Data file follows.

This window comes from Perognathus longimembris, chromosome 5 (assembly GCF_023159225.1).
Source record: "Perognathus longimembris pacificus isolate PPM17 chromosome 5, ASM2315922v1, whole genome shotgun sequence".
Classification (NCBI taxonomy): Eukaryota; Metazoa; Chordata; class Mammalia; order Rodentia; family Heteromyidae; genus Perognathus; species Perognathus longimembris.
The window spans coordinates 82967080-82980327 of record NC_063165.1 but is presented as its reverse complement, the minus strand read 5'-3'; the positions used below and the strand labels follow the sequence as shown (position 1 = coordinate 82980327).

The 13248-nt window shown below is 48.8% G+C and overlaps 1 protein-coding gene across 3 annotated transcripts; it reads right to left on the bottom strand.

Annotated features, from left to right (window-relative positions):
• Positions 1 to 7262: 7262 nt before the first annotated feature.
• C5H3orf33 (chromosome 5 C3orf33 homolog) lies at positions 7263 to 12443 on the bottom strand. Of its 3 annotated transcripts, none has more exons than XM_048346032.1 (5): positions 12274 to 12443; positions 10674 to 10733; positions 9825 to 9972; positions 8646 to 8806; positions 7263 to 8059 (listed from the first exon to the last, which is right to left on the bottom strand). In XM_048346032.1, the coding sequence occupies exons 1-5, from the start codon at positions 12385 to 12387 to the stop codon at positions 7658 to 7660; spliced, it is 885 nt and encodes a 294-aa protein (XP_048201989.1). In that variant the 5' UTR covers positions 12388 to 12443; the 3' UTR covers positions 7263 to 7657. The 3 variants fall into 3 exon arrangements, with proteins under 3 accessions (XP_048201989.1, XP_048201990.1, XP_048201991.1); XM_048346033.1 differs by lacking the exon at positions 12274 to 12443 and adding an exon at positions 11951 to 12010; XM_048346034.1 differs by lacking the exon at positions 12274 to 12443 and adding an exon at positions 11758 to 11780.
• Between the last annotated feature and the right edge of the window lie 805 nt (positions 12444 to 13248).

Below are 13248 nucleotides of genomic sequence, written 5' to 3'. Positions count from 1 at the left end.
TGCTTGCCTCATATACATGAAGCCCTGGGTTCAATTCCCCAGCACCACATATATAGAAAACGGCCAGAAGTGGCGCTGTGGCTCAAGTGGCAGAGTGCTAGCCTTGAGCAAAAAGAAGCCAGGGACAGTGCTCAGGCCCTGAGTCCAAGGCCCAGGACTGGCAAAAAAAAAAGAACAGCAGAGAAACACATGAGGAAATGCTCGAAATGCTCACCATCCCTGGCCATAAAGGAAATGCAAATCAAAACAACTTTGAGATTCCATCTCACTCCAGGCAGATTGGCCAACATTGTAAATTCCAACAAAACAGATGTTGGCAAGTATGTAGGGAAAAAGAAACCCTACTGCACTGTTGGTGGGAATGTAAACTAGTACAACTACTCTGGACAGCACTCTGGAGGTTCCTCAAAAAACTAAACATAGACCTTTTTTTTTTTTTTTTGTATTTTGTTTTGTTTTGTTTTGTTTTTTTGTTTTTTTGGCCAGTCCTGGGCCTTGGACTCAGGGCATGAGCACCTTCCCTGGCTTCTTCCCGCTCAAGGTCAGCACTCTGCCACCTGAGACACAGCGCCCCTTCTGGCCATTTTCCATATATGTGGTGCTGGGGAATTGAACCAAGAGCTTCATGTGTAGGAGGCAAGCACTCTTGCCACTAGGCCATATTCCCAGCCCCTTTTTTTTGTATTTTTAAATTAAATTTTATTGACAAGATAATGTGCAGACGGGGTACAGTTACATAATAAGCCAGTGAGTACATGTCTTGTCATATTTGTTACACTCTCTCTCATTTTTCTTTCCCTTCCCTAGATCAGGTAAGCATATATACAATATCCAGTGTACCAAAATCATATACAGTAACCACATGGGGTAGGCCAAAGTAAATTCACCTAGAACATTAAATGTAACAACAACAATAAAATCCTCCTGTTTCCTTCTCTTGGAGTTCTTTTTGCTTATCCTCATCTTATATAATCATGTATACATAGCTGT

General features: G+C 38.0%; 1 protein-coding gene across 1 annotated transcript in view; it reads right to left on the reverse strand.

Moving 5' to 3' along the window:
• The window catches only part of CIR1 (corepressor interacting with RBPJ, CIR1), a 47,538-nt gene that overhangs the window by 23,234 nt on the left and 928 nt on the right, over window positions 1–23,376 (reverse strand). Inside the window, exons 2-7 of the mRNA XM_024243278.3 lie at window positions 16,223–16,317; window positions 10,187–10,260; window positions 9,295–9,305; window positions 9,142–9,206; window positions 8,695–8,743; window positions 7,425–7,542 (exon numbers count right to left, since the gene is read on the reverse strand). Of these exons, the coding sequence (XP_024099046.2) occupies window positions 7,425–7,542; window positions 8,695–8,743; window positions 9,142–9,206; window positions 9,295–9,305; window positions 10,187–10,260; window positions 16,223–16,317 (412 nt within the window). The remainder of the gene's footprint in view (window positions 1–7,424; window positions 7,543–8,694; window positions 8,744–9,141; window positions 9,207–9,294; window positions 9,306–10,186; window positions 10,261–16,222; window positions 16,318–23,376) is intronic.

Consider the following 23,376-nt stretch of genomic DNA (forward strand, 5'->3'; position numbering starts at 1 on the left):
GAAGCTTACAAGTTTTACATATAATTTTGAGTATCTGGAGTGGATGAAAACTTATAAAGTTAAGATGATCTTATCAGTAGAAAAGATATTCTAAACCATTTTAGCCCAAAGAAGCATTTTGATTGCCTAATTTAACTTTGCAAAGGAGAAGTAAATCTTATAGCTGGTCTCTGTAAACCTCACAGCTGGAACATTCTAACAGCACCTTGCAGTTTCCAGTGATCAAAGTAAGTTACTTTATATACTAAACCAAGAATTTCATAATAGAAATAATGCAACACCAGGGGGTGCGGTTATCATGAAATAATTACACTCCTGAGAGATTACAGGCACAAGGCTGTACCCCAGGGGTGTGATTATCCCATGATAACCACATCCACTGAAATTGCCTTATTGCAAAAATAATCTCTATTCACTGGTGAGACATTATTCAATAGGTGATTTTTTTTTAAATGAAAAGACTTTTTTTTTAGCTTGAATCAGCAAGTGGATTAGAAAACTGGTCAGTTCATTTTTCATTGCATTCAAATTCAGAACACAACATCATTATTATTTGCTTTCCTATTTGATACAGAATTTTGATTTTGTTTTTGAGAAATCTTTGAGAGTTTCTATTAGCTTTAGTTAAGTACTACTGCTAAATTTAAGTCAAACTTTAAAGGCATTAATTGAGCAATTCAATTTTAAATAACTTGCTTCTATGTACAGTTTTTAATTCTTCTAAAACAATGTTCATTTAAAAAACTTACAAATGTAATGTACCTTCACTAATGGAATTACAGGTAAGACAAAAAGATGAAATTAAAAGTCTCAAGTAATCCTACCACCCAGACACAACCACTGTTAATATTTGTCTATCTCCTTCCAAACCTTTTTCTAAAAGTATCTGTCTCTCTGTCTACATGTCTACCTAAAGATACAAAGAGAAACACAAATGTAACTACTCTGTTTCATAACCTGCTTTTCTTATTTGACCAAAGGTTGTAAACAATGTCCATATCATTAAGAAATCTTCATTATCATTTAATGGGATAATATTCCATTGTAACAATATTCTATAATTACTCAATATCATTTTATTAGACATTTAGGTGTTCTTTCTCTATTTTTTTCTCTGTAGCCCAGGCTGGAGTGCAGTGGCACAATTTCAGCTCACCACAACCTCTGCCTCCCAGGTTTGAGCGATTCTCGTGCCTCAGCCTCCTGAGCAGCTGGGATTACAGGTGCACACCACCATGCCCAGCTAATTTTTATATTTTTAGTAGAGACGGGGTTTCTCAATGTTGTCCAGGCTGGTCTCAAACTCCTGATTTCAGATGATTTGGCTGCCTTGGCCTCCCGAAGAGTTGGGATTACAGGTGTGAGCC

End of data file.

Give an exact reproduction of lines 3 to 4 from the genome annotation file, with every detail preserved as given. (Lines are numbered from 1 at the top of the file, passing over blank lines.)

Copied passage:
Classification (NCBI taxonomy): Eukaryota; Metazoa; Chordata; class Mammalia; order Rodentia; family Heteromyidae; genus Perognathus; species Perognathus longimembris.
The window spans coordinates 82967080-82980327 of record NC_063165.1 but is presented as its reverse complement, the minus strand read 5'-3'; the positions used below and the strand labels follow the sequence as shown (position 1 = coordinate 82980327).